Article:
Headquartered in Norway, Nel is the world’s largest manufacturer of electrolysers used in green hydrogen production. In addition, it manufactures other products within the hydrogen value chain, including a complete hydrogen filling station solution currently found in over a dozen nations worldwide.
Yet these are exceedingly rare, meaning most have yet to encounter a hydrogen fuelling station. Herbert explains what a consumer could expect at their first visit:
“At the pump, the customer doesn’t really notice any difference with hydrogen versus petrol. Similar fuelling time, similar range per tank and in many places the cost is subsidised to similar levels as petrol to help the market to reach scale.”
Beneath this ordinary, familiar experience lies a substantial research and development effort that has gone into the solution. After each refuel, Nel’s patented compressor technology quickly returns the tanks to the correct pressure ahead of the next refill. Nel has increased total daily refill capacity by tenfold over the last decade.
With safety, logistics and engineering hurdles overcome, Herbert believes that the last thing standing in the way of the proliferation of hydrogen fuelling stations is a barrier that is much harder to crack.
“The real challenge here is the classic chicken and egg scenario. Consumers today are not choosing hydrogen cars because there are so few models available. Car manufacturers, meanwhile, say there’s too little demand to justify developing new hydrogen models.”
Hydrogen fuelling stations suffer from the same circular reasoning. There is little incentive to build a station because there are not enough hydrogen cars on the road. Meanwhile, there is low demand for hydrogen cars because there are currently so few fuelling stations.
Though not devoid of risk, Herbert argues that the only way to escape this conundrum is by taking the lead.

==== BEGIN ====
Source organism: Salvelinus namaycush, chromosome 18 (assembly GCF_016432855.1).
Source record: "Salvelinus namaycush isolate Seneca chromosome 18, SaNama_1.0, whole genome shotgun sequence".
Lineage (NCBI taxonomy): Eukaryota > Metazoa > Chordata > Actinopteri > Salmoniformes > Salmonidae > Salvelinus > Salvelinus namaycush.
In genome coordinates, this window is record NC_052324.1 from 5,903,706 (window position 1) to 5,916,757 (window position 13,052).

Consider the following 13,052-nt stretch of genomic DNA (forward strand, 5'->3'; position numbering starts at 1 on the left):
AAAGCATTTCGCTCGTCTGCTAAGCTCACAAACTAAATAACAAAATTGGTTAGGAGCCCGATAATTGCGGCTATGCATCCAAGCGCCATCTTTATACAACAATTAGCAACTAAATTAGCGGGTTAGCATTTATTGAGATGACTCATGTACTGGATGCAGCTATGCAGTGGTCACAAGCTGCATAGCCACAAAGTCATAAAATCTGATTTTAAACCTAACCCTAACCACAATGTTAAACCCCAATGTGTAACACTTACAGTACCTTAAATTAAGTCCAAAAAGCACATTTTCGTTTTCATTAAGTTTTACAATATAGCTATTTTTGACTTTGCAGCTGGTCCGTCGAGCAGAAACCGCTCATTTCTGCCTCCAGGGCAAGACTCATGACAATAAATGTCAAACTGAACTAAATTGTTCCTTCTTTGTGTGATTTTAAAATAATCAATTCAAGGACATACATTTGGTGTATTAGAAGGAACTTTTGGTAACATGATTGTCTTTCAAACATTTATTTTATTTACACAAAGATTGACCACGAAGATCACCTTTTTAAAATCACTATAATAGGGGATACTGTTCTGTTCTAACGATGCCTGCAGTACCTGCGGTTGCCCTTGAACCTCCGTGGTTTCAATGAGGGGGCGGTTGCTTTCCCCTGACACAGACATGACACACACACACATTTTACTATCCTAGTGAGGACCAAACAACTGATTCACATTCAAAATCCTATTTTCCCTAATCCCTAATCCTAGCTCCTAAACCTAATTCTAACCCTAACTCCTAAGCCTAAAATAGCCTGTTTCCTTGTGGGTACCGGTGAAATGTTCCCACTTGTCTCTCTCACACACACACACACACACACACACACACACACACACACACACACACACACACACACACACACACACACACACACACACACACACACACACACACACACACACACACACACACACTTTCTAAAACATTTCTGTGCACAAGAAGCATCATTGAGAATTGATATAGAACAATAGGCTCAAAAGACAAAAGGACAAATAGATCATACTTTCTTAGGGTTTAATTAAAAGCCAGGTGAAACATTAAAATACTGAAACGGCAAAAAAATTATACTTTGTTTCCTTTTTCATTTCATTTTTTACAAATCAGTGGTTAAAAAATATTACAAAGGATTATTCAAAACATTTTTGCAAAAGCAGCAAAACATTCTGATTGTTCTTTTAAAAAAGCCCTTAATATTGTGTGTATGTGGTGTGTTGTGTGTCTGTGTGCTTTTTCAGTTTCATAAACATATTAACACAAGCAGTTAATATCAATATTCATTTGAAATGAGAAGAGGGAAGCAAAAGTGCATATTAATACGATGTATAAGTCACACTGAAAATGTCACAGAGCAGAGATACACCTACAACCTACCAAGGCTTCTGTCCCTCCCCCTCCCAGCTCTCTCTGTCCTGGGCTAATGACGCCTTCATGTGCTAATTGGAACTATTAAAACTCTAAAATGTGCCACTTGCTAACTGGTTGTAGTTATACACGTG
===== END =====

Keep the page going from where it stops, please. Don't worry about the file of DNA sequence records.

“Our new manufacturing plant is capable of producing 300 filling stations per year, at a time when there’s still only 80 new stations opened per year globally,” he explains.
“We’re taking a risk, but it is also an investment that positions Nel strongly for the upcoming market ramp-up..”
Herbert points to the ambitious EU Hydrogen Strategy, which calls for a massive upscaling of green hydrogen production and implementation in industry and transport, as sufficient grounds for taking such a risk. Together with the newly established and well-financed funding pipeline known as the European Clean Hydrogen Alliance, the hydrogen sector is already seeing unprecedented activity and actors across Europe are scrambling to find applications.
Hexagon Purus’ current production is evenly split between industrial gas clients and mobility clients. But it is the latter who are now seeing exciting development as the decarbonisation of the global transport sector begins. In 2020, Hexagon Purus signed a framework agreement with Danish EverFuel that will see it entering markets like Denmark, the Netherlands and Norway to distribute hydrogen between production sites and filling stations.
“The heavy-duty transport sector is especially picking up speed,” says Jørn Helge Dahl at Hexagon Purus. He explains that hydrogen is currently much more practical for larger vehicles than batteries because meeting payload capacity and range requirements means increasing battery size and recharging time. This eventually becomes uneconomical, which is why larger municipal vehicles such as buses, delivery vehicles and waste collection vehicles are witnessing rapid hydrogen adoption.
Hydrogen cars still need a breakthrough, however, and the few currently on the road are driven by pioneering individuals and companies. But as more models come on the market, Nel’s Thorsten Herbert also eyes competitive advantages with hydrogen that could cut into EVs’ market share:
“It’s much easier to cover a local geography with hydrogen stations rather than fast chargers for EVs. And unless the electric grid is powered by emissions-free renewables, EVs have indirect greenhouse gas emissions. Vehicles powered by green hydrogen, however, emit only water.”